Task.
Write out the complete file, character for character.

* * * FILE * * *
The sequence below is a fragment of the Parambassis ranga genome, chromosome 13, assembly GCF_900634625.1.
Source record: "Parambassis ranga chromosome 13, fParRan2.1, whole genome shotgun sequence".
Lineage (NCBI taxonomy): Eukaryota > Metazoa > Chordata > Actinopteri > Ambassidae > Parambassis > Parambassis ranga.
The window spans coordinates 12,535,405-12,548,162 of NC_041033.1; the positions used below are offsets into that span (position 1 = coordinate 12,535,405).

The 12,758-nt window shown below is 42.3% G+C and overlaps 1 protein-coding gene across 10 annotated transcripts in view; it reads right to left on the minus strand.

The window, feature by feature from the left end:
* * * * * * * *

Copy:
The sequence below is a fragment of the Parambassis ranga genome, chromosome 13, assembly GCF_900634625.1.
Source record: "Parambassis ranga chromosome 13, fParRan2.1, whole genome shotgun sequence".
Lineage (NCBI taxonomy): Eukaryota > Metazoa > Chordata > Actinopteri > Ambassidae > Parambassis > Parambassis ranga.
The window spans coordinates 12,535,405-12,548,162 of NC_041033.1; the positions used below are offsets into that span (position 1 = coordinate 12,535,405).

The 12,758-nt window shown below is 42.3% G+C and overlaps 1 protein-coding gene across 10 annotated transcripts in view; it reads right to left on the minus strand.

The window, feature by feature from the left end: